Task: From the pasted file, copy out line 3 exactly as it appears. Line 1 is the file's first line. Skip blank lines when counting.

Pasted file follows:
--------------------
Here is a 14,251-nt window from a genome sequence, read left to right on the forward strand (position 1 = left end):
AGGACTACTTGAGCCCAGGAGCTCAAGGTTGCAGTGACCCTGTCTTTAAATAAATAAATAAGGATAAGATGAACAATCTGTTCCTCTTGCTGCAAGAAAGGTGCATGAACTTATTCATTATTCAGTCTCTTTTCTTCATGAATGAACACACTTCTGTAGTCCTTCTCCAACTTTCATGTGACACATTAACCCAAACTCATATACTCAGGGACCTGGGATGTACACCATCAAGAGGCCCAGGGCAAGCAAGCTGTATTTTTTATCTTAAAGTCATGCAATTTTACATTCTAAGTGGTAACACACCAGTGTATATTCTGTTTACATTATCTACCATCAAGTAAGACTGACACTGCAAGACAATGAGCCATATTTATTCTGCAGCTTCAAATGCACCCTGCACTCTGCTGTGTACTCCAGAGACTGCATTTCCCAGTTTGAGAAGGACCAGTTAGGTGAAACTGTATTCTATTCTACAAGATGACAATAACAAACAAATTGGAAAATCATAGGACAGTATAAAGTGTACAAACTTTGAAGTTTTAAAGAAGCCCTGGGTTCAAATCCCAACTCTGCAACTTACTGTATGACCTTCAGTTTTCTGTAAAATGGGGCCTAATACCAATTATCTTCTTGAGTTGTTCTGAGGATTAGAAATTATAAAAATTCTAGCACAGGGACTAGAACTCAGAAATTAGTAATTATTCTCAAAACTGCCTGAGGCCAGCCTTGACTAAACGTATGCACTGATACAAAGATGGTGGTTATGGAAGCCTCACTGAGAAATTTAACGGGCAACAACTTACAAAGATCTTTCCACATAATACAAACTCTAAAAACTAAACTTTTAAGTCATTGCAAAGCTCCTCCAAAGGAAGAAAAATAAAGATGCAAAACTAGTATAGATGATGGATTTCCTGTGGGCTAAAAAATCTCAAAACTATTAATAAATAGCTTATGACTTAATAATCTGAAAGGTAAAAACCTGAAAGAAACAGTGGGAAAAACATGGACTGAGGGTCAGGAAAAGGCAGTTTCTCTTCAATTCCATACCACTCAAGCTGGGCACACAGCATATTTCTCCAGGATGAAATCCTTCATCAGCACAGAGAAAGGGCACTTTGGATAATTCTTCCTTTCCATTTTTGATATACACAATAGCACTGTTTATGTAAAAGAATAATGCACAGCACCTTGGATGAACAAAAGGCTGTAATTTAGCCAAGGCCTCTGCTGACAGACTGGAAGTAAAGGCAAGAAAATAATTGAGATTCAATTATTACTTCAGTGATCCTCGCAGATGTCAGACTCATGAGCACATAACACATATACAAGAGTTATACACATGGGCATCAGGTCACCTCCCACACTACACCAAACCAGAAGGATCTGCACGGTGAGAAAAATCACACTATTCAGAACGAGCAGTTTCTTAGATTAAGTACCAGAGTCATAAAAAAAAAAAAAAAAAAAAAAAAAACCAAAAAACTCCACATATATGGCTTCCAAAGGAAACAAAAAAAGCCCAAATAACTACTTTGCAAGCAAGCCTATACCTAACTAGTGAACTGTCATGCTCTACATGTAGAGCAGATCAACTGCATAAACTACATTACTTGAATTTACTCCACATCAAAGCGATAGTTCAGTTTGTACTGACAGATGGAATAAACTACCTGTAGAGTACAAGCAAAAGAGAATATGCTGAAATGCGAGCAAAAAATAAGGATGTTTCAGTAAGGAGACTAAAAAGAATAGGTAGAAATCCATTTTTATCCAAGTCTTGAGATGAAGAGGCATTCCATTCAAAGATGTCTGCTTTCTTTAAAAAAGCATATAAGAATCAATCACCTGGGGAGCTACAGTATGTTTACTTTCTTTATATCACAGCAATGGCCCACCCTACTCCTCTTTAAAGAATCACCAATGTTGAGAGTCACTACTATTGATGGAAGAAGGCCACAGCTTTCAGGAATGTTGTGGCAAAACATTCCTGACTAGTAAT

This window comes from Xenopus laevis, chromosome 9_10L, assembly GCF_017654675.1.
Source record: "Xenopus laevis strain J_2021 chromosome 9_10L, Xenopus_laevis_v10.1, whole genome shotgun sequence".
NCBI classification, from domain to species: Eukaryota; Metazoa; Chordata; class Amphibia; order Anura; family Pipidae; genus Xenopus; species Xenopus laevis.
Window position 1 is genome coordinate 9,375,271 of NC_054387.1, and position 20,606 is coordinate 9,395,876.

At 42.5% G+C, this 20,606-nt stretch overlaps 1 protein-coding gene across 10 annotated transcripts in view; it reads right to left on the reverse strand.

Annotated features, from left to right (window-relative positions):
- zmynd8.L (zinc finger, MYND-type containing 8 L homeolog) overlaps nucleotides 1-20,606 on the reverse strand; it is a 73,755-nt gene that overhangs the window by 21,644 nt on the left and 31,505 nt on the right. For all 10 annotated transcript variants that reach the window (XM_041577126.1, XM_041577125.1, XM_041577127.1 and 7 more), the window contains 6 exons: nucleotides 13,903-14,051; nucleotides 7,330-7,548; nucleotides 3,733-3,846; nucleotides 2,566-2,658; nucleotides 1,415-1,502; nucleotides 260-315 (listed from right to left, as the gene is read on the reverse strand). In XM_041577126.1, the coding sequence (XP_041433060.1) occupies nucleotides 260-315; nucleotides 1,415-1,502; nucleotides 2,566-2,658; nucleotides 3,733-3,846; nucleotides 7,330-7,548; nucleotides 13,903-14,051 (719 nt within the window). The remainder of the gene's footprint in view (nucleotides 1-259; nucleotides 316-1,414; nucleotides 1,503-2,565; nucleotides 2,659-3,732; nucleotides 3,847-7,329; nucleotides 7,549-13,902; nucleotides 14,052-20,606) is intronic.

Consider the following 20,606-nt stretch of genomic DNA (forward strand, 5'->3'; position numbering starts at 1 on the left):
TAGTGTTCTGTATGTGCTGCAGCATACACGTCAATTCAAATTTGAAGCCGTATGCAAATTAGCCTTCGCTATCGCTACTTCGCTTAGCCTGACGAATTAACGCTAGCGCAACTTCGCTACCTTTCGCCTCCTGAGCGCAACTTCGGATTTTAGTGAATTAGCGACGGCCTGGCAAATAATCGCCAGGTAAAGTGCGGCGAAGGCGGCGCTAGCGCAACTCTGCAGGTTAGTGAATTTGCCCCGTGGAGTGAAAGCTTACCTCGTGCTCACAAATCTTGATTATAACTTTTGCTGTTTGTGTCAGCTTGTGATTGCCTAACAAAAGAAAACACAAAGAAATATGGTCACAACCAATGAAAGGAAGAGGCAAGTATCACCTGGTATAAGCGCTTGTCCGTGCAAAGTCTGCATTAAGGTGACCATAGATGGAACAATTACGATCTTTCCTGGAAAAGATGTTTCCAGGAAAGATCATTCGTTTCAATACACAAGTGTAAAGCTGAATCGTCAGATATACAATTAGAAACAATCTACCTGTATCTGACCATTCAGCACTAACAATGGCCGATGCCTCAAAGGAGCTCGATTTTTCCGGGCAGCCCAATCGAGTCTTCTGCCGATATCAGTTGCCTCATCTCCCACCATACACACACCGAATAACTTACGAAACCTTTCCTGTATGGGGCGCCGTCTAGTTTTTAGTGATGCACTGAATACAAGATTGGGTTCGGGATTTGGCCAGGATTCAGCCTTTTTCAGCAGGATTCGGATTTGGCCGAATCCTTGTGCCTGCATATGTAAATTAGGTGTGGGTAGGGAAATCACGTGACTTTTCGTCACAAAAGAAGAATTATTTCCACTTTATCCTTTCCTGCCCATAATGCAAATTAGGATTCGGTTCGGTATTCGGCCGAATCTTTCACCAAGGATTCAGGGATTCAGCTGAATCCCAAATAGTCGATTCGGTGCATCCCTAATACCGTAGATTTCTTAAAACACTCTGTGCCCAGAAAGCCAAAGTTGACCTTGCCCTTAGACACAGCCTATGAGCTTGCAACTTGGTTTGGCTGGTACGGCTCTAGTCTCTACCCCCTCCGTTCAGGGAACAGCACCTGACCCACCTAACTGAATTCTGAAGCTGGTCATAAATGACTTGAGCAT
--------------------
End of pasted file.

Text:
This window comes from Xenopus laevis, chromosome 9_10L, assembly GCF_017654675.1.